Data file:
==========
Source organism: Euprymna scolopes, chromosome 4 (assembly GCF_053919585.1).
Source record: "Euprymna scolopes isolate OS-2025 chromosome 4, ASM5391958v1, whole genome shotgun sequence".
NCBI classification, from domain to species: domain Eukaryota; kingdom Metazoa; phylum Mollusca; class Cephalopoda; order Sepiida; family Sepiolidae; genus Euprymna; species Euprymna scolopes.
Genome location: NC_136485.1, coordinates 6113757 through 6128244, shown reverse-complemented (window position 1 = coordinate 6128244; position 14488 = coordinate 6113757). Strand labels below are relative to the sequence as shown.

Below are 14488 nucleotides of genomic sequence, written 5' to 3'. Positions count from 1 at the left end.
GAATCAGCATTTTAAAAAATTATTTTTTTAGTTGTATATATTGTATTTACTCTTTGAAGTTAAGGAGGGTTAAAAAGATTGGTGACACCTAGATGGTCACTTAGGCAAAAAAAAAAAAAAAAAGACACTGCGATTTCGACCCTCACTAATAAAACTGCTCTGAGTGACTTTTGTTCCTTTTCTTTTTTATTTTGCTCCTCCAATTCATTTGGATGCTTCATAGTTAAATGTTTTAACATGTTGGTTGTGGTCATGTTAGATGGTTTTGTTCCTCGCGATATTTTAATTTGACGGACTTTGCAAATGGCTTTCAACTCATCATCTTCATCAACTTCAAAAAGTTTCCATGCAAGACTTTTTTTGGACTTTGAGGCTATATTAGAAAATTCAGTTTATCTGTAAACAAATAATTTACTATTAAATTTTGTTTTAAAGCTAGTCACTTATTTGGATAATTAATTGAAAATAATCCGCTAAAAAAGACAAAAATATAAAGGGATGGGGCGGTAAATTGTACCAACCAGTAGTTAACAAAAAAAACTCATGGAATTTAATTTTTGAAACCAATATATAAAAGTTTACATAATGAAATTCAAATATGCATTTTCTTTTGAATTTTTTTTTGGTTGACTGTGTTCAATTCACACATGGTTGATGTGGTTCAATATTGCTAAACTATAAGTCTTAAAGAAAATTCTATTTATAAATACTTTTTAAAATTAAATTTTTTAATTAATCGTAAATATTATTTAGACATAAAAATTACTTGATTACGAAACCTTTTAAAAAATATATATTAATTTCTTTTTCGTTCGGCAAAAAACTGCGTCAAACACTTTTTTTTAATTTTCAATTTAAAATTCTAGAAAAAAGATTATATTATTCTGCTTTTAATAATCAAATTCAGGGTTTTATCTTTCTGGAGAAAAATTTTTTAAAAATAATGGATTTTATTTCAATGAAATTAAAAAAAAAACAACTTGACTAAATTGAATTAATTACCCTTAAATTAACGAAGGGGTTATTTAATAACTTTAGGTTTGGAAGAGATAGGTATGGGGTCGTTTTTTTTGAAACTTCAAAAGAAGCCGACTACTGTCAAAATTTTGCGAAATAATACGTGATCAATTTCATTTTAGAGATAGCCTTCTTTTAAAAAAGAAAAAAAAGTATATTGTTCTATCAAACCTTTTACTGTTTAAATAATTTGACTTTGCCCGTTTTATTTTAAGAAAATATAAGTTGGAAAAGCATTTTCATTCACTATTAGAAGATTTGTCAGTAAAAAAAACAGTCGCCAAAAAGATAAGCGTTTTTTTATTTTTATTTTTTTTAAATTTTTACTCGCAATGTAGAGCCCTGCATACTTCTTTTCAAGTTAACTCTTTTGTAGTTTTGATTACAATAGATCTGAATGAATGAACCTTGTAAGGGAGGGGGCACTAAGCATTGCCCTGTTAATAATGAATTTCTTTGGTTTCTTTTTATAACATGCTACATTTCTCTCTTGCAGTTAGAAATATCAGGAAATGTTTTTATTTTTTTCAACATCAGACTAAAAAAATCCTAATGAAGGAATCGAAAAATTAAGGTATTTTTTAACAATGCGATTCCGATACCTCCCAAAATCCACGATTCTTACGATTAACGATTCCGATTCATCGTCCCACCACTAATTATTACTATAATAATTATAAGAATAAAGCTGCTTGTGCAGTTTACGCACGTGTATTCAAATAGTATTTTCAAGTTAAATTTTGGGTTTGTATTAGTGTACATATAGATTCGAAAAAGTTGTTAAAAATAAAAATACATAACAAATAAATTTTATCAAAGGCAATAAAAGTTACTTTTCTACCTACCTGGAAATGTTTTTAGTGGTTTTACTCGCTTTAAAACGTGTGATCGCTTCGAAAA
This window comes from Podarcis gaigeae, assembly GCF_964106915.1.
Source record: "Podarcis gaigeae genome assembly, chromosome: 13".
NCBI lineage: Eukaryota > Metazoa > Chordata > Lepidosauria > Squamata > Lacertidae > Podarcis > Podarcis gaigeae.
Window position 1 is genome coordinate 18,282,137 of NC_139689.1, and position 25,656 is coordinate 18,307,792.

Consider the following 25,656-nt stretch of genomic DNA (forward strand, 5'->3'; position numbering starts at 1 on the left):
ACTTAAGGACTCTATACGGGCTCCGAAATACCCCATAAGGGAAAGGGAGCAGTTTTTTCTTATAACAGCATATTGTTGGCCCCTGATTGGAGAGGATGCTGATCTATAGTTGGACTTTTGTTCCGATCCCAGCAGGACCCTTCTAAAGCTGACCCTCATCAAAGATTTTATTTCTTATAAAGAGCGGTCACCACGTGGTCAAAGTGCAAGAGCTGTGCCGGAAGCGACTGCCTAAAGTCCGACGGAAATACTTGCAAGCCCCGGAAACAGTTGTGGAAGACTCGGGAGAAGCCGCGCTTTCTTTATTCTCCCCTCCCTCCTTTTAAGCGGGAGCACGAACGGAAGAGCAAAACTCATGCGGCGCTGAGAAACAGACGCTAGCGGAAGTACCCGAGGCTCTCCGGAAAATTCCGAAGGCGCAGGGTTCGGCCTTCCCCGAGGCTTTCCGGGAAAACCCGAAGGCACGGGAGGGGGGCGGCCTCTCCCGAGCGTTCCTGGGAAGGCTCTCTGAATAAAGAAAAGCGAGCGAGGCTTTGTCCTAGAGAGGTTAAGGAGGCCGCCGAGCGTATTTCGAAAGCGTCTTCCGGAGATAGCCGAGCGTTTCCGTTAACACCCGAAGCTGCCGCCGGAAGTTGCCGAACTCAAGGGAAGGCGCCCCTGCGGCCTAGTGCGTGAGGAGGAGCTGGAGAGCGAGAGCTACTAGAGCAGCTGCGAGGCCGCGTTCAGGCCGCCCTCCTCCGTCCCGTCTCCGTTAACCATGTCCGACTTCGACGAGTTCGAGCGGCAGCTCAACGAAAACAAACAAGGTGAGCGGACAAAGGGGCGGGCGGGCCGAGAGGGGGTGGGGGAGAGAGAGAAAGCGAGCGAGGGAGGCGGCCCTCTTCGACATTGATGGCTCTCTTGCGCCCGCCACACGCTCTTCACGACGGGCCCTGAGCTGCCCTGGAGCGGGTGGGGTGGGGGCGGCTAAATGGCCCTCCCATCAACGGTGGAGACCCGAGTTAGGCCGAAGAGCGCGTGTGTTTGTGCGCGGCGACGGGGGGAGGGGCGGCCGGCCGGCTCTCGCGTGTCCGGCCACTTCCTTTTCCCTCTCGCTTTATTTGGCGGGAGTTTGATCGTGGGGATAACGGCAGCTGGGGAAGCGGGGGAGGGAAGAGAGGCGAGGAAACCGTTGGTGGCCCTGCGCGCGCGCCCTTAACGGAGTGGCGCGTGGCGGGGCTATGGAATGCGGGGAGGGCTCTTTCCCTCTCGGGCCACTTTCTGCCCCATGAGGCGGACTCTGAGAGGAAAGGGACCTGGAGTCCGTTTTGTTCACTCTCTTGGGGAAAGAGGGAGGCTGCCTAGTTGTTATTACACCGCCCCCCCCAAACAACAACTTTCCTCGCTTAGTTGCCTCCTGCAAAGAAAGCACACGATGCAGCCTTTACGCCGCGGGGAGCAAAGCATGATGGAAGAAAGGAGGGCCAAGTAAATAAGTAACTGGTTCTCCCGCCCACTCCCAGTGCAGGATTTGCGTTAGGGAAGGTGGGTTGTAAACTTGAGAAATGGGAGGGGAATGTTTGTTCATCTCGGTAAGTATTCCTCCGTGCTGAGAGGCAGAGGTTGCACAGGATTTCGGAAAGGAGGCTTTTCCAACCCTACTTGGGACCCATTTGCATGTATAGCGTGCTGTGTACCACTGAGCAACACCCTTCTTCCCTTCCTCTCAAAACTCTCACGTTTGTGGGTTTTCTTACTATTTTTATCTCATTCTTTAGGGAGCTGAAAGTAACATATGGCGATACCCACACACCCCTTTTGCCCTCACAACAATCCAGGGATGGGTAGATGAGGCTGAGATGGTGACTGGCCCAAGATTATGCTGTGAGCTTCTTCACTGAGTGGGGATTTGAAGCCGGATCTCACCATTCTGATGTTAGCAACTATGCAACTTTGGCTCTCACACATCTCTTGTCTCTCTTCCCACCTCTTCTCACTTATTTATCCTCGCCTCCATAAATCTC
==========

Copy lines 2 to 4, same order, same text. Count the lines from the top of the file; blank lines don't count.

Source record: "Euprymna scolopes isolate OS-2025 chromosome 4, ASM5391958v1, whole genome shotgun sequence".
NCBI classification, from domain to species: domain Eukaryota; kingdom Metazoa; phylum Mollusca; class Cephalopoda; order Sepiida; family Sepiolidae; genus Euprymna; species Euprymna scolopes.
Genome location: NC_136485.1, coordinates 6113757 through 6128244, shown reverse-complemented (window position 1 = coordinate 6128244; position 14488 = coordinate 6113757). Strand labels below are relative to the sequence as shown.